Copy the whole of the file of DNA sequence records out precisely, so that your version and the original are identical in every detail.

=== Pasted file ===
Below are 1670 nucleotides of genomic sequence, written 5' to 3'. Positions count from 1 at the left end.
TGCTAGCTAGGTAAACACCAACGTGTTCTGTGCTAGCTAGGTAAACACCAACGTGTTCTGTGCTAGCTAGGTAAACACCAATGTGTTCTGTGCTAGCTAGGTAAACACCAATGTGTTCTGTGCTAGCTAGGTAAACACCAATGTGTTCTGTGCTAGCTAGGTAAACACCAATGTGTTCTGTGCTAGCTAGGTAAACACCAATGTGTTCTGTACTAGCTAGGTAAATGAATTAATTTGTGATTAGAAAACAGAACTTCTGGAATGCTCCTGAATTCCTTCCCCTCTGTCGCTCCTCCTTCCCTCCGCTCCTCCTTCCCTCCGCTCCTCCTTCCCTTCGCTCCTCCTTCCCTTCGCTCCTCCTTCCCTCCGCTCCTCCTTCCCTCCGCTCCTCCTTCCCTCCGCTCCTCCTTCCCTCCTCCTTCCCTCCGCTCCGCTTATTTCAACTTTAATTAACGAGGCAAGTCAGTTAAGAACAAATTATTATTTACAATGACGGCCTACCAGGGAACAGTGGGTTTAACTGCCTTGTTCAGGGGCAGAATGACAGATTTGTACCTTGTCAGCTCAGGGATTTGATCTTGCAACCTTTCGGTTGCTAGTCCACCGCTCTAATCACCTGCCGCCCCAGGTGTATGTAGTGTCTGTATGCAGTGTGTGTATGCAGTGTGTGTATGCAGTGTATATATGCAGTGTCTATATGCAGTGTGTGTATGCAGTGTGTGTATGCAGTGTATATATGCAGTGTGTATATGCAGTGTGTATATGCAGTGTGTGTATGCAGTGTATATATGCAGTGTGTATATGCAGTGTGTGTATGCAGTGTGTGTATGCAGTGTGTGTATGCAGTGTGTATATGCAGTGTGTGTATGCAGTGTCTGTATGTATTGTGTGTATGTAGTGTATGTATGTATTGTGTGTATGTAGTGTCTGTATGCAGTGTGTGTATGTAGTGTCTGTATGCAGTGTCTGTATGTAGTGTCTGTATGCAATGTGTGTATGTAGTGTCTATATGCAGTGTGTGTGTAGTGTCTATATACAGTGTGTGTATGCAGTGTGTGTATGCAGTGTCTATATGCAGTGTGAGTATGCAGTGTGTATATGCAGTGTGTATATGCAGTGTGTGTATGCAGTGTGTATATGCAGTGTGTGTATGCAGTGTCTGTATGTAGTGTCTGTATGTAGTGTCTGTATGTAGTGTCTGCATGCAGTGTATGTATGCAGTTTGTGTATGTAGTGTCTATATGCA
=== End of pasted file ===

Below are 1670 nucleotides of genomic sequence, written 5' to 3'. Positions count from 1 at the left end.
TGCTAGCTAGGTAAACACCAACGTGTTCTGTGCTAGCTAGGTAAACACCAACGTGTTCTGTGCTAGCTAGGTAAACACCAATGTGTTCTGTGCTAGCTAGGTAAACACCAATGTGTTCTGTGCTAGCTAGGTAAACACCAATGTGTTCTGTGCTAGCTAGGTAAACACCAATGTGTTCTGTGCTAGCTAGGTAAACACCAATGTGTTCTGTACTAGCTAGGTAAATGAATTAATTTGTGATTAGAAAACAGAACTTCTGGAATGCTCCTGAATTCCTTCCCCTCTGTCGCTCCTCCTTCCCTCCGCTCCTCCTTCCCTCCGCTCCTCCTTCCCTTCGCTCCTCCTTCCCTTCGCTCCTCCTTCCCTCCGCTCCTCCTTCCCTCCGCTCCTCCTTCCCTCCGCTCCTCCTTCCCTCCTCCTTCCCTCCGCTCCGCTTATTTCAACTTTAATTAACGAGGCAAGTCAGTTAAGAACAAATTATTATTTACAATGACGGCCTACCAGGGAACAGTGGGTTTAACTGCCTTGTTCAGGGGCAGAATGACAGATTTGTACCTTGTCAGCTCAGGGATTTGATCTTGCAACCTTTCGGTTGCTAGTCCACCGCTCTAATCACCTGCCGCCCCAGGTGTATGTAGTGTCTGTATGCAGTGTGTGTATGCAGTGTGTGTATGCAGTGTATATATGCAGTGTCTATATGCAGTGTGTGTATGCAGTGTGTGTATGCAGTGTATATATGCAGTGTGTATATGCAGTGTGTATATGCAGTGTGTGTATGCAGTGTATATATGCAGTGTGTATATGCAGTGTGTGTATGCAGTGTGTGTATGCAGTGTGTGTATGCAGTGTGTATATGCAGTGTGTGTATGCAGTGTCTGTATGTATTGTGTGTATGTAGTGTATGTATGTATTGTGTGTATGTAGTGTCTGTATGCAGTGTGTGTATGTAGTGTCTGTATGCAGTGTCTGTATGTAGTGTCTGTATGCAATGTGTGTATGTAGTGTCTATATGCAGTGTGTGTGTAGTGTCTATATACAGTGTGTGTATGCAGTGTGTGTATGCAGTGTCTATATGCAGTGTGAGTATGCAGTGTGTATATGCAGTGTGTATATGCAGTGTGTGTATGCAGTGTGTATATGCAGTGTGTGTATGCAGTGTCTGTATGTAGTGTCTGTATGTAGTGTCTGTATGTAGTGTCTGCATGCAGTGTATGTATGCAGTTTGTGTATGTAGTGTCTATATGCA